Between Straight Lines

Photo courtesy of Christopher Heimerman

Elise abruptly stopped using her brown crayon to color the space between the lines of a puppy. She brushed her wispy blond bangs from her eyes and, with a dead-serious expression, blurted out, “I have to go potty.”

My wife, our twin 5-year-old daughters and I walked to the steel door. The counselor unlocked it. But before she opened it to let my wife and our daughters go, she put a hand of gnarled fingers in front of my chest.

“You have to stay here,” she said, without a trace of sympathy.

Shame engulfed me. Then anger. Regret. Sadness. A quick suicidal thought. All in a fraction of a second.

I looked at Kayla. She looked away. What could she have said or done? Then she looked at the counselor, not me, and said, “It’s OK.”

Then she looked to me.

“Where’s the bathroom, honey?”

Shame wrapped around my throat.

“I don’t know, babe,” I croaked out.

The counselor gave them directions. I stood there, unable to move as the door latched, watching my little family through the diagonal, criss-cross grid on the tiny window of the steel door. Kayla held both of the girls’ hands as they skipped away from me, carelessly.

I might have stared for 2 minutes. It might have been a week.

I had no concept of time, yet I knew I had to run a marathon in a few days.

I was in a new sort of training. I’d spent the previous few months racking up a couple dozen miles a week in preparation for the Milwaukee Marathon. I endured many of those training runs while massively hung over. I was drunk for some of the shorter ones.

I’d tried to quit drinking numerous times, but I was convinced nothing else could numb my crippling combination of depression and anxiety. On the surface, I was a portrait of success. A celebrated journalist with a beautiful family. Under my skin, I was a ticking time bomb threatening to blow up not just my life but those most closely attached to it.

I’d tried to quit drinking numerous times, but I was convinced nothing else could numb my crippling combination of depression and anxietyI could have crashed my car while tailing a police chase, empty cans clanging under the passenger seat. A traffic camera should have spotted me when I drove over a stop sign. A bailiff could have smelled whiskey on my breath after I took advantage of a 15-minute recess during a murder trail to sneak out to my car and take several swigs from a fifth of Evan Williams. Drug counselors, advocates for abuse victims, any number of them could have detected I was shitfaced as I interviewed them, in person.

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Against all odds, I never slammed into the Hollywood rock bottom – the one where you lose your job, your family, your house, even your freedom. Nothing stopped me from drinking my way through every day.

That is, until I snapped, surrendered, and checked into rehab.

I had to quickly get over the slippery-slope thought process that I had Mickey Mouse problems, compared to the guy writing in pain from heroin withdrawals. When compared to the guy who’d been shot three times in drug deals gone bad. When I sat next to the guy who relapsed the day after he finished serving 5 years in prison for involuntary manslaughter.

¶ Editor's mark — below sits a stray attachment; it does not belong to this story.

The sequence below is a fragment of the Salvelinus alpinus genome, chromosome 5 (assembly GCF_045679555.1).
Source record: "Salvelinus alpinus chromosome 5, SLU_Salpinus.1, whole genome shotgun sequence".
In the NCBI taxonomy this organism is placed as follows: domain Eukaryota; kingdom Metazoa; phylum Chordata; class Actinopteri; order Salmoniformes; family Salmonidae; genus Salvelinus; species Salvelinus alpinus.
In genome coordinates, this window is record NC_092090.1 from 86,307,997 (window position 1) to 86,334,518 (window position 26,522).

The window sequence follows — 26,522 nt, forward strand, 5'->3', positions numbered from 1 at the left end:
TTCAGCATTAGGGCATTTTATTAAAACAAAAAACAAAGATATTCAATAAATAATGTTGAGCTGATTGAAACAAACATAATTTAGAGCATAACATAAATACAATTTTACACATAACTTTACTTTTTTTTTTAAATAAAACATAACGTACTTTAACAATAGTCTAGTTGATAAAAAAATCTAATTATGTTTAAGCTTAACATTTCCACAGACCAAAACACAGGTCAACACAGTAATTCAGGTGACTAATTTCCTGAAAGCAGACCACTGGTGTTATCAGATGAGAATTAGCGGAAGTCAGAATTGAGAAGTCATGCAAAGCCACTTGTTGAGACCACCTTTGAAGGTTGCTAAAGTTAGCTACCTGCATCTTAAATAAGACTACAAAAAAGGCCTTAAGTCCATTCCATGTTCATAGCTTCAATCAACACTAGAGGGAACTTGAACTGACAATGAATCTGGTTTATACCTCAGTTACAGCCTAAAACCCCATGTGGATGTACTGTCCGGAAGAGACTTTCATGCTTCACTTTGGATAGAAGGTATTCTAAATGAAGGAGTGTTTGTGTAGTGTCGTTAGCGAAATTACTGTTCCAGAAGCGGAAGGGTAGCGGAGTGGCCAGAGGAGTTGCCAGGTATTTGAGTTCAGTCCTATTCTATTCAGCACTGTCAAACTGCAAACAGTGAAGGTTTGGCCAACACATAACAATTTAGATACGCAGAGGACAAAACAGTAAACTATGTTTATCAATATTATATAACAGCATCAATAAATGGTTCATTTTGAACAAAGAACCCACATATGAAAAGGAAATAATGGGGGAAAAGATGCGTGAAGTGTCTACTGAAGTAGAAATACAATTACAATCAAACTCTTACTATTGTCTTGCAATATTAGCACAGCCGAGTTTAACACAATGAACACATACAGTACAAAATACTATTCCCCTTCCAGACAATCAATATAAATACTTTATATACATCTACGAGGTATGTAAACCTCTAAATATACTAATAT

It wasn’t until I had months of sobriety under my belt that I came to terms with the fact that my affliction was the most common, and perhaps the most dangerous one out there. Millions of people are teetering on the edge I was toeing a few years ago: unsure whether they have a problem, reluctant to have an honest conversation with themselves, let alone anyone else.

The pandemic, civil rights upheaval, and the political war at the center of all of it have set off a chain reaction we’ll feel for years to come. Teetotalers are now casual drinkers, weekend warriors are slipping into alcoholism, and people who previously wrestled with alcoholism are five-alarm walking disasters.

I’m lucky that I got sober when I did, and I’d be remiss if I didn’t pay forward how I did it.

Basic exercise generates the same feel-good chemicals drinking does – only without the disastrous side effects.The first step, or 40,000 of them in a literal sense, was the marathon. I do not recommend running one the day you get out of treatment. No doctor would. You’d have to be a rare combination of stupid and ballsy, and I happened to fit that bill.

But by and large, health and wellness are part of the “cocktail” that keeps me sober every day.

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Basic exercise generates the same feel-good chemicals drinking does – only without the disastrous side effects.

I attend meetings. SMART Recovery (Self-Management and Recovery Training) is my preferred system. It’s more secular and forum-based than AA, offering the chance to discuss problems and, better yet, tools and solutions in real time.

I see my therapist and – I can’t emphasize this enough – my psychiatrist. Your general practitioner or your counselor aren’t the ones who should be writing prescriptions to address your mental illness. That’s the primary job of a psychiatrist.

I got big into mindfulness, meditation and yoga. You can meditate anywhere – your bedroom, while out on a walk, or while sitting at a stop light or at the DMV. God knows you’ll have the time.

Speaking of which, rediscovering God helped, and that’s a reunion that began in treatment.

Treatment is not a silver bullet. I faltered multiple times after going through rehab.

The most important part of my program? You’re reading it. I talk about it.

Now it’s society’s turn.

Christopher Heimerman is the author of the unpublished memoir “40,000 Steps” and host of the podcast “40,000 Steps Live”, which is available anywhere you listen to your favorite shows. Read his blog and learn more about his advocacy, the book and the show at

Last Updated on August 10, 2021

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